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Aerating Bermuda

Discussion in 'Lawn Mowing' started by artie, Jan 16, 2003.

  1. artie

    artie LawnSite Member
    Messages: 1

    Question for you. I live in the Marietta area which is a norhtern suburb of atlanta. Yesteday I saw a competitor aerating a dormant bermuda property. THis is a property I had about 4 years ago and they ahve been through 3 companies since then. I had the contract for 4 years. I stopped and asked the guy why he was doing it. He told me it was so the pre-emergent and fertilizer would get to the roots better. ANother thing is that it is very cold here this week. Going to be 18 degrees tomorrow night. From everything I know this is totally the wrong time of season to be doing this. Looking for some feed back and maybe somewhere to get info so I can show it to the homeowners.
  2. BOG Lawncare

    BOG Lawncare LawnSite Member
    Messages: 20

    Taking Turfgrass Mgnmt right now at Gwinnett Tech and we have discussed these topics slightly. From what I have heard, it is definitly the wrong time of year.

    He may just be doing this to beef up on his winter income!;)
  3. 65hoss

    65hoss LawnSite Fanatic
    Messages: 6,360

    Bad bad bad bad business.
  4. ipm

    ipm LawnSite Senior Member
    Messages: 264

    I would write it off. Some people never learn.

    If you feel it necessary to contact the home owner and you know the address, send a direct peice of mail showing the advantages and disadvantages of proper aeration. 2c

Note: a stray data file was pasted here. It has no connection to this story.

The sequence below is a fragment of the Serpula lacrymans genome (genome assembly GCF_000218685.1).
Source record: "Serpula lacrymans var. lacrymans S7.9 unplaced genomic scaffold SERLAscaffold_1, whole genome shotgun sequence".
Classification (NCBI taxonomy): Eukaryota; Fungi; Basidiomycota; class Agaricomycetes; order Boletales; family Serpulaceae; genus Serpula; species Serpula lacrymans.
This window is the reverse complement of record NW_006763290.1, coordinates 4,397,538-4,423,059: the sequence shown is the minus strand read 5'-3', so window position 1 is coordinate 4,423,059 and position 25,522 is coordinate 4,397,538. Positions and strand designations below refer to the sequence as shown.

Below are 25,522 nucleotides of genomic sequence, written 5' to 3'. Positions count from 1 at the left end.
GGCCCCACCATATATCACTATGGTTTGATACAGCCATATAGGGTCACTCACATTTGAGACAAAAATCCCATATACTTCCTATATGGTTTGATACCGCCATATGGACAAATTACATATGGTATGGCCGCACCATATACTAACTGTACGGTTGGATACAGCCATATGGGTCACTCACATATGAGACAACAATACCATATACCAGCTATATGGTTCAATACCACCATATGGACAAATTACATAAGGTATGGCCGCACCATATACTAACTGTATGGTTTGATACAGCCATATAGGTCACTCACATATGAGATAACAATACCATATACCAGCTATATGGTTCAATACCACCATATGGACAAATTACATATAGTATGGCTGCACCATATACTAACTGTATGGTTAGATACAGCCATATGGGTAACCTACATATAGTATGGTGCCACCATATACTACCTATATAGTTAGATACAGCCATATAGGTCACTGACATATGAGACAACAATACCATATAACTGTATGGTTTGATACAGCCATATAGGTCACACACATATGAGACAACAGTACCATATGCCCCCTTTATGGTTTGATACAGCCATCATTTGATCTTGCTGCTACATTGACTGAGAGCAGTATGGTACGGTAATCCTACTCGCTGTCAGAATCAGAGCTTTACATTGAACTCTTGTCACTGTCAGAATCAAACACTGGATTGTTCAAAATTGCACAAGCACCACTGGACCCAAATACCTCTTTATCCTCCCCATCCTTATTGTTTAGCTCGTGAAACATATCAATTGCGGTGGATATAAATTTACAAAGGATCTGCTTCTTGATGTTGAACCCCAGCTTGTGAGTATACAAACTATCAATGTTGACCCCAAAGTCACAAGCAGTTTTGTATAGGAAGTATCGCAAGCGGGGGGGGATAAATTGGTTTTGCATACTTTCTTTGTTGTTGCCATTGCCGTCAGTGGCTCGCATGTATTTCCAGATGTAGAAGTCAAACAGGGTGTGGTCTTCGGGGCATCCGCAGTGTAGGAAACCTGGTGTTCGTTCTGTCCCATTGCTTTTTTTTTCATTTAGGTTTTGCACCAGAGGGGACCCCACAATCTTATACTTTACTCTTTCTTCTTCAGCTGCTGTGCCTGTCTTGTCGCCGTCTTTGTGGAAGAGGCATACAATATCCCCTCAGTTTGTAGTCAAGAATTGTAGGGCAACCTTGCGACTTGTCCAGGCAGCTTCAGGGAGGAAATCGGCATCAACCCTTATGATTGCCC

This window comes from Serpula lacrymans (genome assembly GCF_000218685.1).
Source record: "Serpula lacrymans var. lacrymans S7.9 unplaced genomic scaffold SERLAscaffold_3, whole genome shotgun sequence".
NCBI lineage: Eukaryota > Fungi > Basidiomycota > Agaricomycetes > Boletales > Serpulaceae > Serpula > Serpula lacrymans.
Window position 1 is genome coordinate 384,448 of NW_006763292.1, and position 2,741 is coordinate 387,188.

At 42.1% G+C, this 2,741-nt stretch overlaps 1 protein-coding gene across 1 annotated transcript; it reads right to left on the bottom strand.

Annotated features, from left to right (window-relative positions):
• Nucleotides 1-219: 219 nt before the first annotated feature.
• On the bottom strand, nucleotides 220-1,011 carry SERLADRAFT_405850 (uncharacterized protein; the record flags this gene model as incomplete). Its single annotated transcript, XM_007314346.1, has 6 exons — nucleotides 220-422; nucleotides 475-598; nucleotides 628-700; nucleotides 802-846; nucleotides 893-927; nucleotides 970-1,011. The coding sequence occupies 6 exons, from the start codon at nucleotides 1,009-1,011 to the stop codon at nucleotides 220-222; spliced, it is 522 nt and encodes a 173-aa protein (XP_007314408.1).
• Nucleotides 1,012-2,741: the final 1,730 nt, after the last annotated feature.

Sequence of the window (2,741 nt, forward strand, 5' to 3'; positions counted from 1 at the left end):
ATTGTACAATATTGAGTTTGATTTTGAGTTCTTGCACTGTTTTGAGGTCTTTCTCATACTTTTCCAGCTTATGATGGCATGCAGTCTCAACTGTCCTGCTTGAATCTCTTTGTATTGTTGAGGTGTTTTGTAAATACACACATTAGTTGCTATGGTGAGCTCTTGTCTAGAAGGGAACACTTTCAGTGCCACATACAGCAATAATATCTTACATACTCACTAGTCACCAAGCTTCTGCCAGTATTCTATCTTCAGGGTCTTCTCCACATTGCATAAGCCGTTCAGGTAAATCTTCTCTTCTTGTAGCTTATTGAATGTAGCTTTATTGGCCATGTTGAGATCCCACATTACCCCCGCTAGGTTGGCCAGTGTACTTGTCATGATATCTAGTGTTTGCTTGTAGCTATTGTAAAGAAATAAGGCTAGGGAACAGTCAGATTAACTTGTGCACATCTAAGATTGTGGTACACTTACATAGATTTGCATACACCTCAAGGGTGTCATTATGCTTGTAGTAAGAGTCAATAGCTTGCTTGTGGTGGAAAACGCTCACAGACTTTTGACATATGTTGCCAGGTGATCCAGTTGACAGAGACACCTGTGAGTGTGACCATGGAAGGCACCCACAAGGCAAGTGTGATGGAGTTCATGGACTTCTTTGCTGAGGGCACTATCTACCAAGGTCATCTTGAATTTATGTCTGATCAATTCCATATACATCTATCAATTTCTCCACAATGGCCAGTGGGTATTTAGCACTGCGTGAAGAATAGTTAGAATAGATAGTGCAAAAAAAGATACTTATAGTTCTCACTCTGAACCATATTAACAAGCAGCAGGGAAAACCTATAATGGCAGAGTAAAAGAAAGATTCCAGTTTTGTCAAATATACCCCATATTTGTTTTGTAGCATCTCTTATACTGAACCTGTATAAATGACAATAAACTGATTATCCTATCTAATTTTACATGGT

I hate aerating!! Who the hell would want to do in the cold

  5. walker-talker

    walker-talker LawnSite Platinum Member
    from Midwest
    Messages: 4,771

    Sounds like the ignorant doing business with the ignorant.

  6. brucec32

    brucec32 LawnSite Platinum Member
    Messages: 4,403

    He's just trying to get this kind of work done when he's otherwise not busy and sitting on his rear end. It's totally wrong of course, and little weeds will fill all those nice holes. Also, the preemergent forms a barrier in the soil, and doesn't need to "get down to roots" . And the fertilizer will do fine w/o aerating on normal soil.

    I see numerous quasi-ethical and harmful practices going on all year around here. Usually it's some of the Chemlawn type applicator companies trying to find something to do when business is slow, whether it's good for the customer or not (heavy fertilizer and weed control applications in 95 degree heat to non irrigated fescue lawns in last summer's drought comes to mind)

    I just do a good job and try not to worry about the other guys. Even if I don't like it.

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